Friday, February 1, 2019

Jussie Smollett's "hate crime" getting way more attention than it deserves...

go home and get on with your life, you wuss!

Untold amount of money and the full force and resources of the Chicago police department is being thrown at the sketchy case of a homosexual comedienne who is claiming a hate crime.  Of course the "hate crime" was, in his account, perpetrated by Trump supporters. But, of course!

This is bullshit!

 Let me tell you why.

I was violently mugged by a black man many years ago.  It never occurred to me to consider it a "hate crime" since the mook was black and I was white.  I was mugged not because I was white, but because I was there at the opportune time.  Not one investigation was ever opened.  Instead the police patted me nicely on the back and sympathized with my plight.  Considering the cuteness factor of the cops, that was A-okay with me.

Judging by the pictures of the wounds Mr. Smollett suffered, I was hurt way worse.  If we didn't live in such an upside down world, the Chicago police should have commiserated with Mr. Smollett and sent him home with a lesson on prudence to wit:  don't go strolling about the mean streets at 2 am. 

For your convenience, I've re-posted a previous account of my mugging which includes some important warnings for women:

In 1977, while living in Houston, I decided to move back to my native Minnesota.  I ended up in a very fun town home converted to apartments in the Loring Park neighborhood of Minneapolis.  The area was in the first flush of being "gentrified", and while I had to put up with hookers walking around at night, the hardwood floors, high ceilings, and original gas fixtures converted to electric, far outweighed a minor inconvenience like prostitutes gathering across the street at night.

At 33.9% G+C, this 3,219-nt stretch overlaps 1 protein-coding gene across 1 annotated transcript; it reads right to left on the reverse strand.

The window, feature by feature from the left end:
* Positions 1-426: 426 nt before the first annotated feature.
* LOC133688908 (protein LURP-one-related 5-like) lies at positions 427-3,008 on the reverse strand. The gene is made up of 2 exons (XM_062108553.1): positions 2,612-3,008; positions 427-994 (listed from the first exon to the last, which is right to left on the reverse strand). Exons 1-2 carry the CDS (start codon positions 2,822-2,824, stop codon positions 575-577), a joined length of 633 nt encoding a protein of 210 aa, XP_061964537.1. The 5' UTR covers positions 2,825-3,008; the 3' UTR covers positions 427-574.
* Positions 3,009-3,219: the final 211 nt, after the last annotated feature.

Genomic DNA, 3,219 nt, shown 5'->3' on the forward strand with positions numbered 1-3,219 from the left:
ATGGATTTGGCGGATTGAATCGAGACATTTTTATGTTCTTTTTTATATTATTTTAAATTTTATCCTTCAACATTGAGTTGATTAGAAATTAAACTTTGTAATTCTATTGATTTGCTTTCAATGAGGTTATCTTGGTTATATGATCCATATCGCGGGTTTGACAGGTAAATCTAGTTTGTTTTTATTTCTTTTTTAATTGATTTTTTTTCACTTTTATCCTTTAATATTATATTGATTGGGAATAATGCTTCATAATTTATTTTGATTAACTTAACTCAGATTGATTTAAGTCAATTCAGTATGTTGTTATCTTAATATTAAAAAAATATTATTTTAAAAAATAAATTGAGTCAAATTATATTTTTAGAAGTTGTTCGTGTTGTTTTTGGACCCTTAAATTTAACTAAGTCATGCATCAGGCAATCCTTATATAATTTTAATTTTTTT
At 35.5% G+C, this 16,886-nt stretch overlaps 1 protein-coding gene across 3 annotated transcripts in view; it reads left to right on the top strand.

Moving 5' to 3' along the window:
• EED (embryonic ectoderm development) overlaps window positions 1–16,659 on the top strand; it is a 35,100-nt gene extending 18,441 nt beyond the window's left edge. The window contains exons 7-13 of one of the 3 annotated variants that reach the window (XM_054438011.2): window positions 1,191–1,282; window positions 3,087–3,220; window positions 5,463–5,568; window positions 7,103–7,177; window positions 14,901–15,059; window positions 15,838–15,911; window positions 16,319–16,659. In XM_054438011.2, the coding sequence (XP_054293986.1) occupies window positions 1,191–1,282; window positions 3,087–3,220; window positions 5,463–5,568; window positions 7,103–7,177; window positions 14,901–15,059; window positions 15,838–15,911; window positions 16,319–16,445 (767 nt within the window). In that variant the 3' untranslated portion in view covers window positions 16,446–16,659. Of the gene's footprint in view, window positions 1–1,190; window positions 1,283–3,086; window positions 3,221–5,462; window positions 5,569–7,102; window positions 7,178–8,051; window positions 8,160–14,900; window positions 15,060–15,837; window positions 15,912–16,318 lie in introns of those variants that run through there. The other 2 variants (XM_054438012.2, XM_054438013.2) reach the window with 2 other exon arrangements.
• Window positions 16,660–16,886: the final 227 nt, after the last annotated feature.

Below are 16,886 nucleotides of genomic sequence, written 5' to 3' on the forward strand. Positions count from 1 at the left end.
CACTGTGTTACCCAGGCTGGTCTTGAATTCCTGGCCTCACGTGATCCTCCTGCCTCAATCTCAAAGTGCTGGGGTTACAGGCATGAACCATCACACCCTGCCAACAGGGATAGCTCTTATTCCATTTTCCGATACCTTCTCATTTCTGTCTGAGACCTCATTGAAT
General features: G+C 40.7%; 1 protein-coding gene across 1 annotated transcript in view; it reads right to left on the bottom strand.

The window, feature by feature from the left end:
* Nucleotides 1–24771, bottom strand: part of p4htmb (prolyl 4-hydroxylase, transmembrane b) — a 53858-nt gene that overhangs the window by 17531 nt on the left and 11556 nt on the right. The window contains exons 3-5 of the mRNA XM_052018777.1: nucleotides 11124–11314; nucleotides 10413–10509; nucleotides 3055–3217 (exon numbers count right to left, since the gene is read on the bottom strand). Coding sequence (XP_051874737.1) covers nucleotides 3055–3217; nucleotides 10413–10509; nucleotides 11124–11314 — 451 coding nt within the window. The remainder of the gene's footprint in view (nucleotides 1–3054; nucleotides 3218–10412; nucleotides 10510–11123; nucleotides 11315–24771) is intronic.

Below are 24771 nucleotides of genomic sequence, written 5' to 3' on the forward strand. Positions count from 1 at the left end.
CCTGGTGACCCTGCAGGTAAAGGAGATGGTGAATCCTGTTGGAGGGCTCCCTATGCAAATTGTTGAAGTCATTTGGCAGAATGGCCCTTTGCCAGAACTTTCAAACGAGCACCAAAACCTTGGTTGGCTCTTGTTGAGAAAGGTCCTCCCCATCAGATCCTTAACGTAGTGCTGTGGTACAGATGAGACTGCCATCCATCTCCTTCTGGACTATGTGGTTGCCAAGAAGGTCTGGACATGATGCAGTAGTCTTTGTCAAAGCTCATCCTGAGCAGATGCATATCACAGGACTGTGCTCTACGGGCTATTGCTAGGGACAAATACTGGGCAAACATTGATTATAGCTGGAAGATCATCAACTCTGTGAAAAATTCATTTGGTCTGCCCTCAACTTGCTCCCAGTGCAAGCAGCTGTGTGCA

One day at around dusk I decided to take a walk downtown to visit a newsstand and pick up some magazines and paperbacks to enjoy over the weekend.  I stuck some money in my pocket and off I went.

As I was walking down the street, which was fairly empty at that time of day, I saw a man approaching from the opposite direction.  There was nothing particularly alarming about him.  He was dressed in a dazzling white T-shirt and clean jeans.  He was black and he was nice looking.

But something bothered me and I felt alarm bells going off.  That is when I made a serious mistake.  I didn't heed my intuition and cross to the other side of the street, which is really what I wanted to do.  Why?  Because I thought it might "offend" some guy I didn't even know.

Ladies - this is the first lesson to be learned:  Heed your instincts and your intuition because it may save your life.

As he passed me on my left side, he threw his arm out and wrapped it around my throat, knocking me to the ground.  My airflow was instantly cut off and I was unable to scream.  He dragged me across the street and behind a large apartment building.  The parking area was gravel, and I was dragged through the rocks cutting my legs and arms. 

By the time he got me behind the building, I was almost at the point of passing out from lack of air.  Somehow, he stood me up and keeping the pressure on my neck from behind, proceeded to suggest all sorts of fun things he was going to do, up to and including rape.

My windpipe was so bruised by this time I could barely speak let alone scream, so I did the thing any good Italian woman is capable of doing.  I started to talk (as best I could).  And I talked and I talked and I talked until I'm sure this guy thought, "Holy crap, of all the women I could have picked, why did I end up with this motor mouth."  I had a good answer for every suggestion of his, and told him if he let me go I wouldn't call the police - blah, blah, blah. 

At that point, I was certain he probably had a knife and at any moment, he was going to jam it into my side.  I didn't see a knife, but, listen carefully, I didn't know if he was armed.  

After about thirty minutes he agreed to let me go.  As I ran, with my back to him, I was pretty sure at any moment I would feel a bullet strike me.  Surely , this mook wasn't going to just let me go?  He did, and I lived to tell the tale.

Lesson two:  If I had been armed,  I would not have hesitated one nano-second to have used it.  I would have shot to kill because I didn't know if he was armed, and that should be your response in such a situation. 

So when George Zimmerman says, "I didn't know if he was armed", I'm going to believe him, because I was in a similar situation and "I didn't know if he was armed."  part of a post originally published Monday, April, 2012

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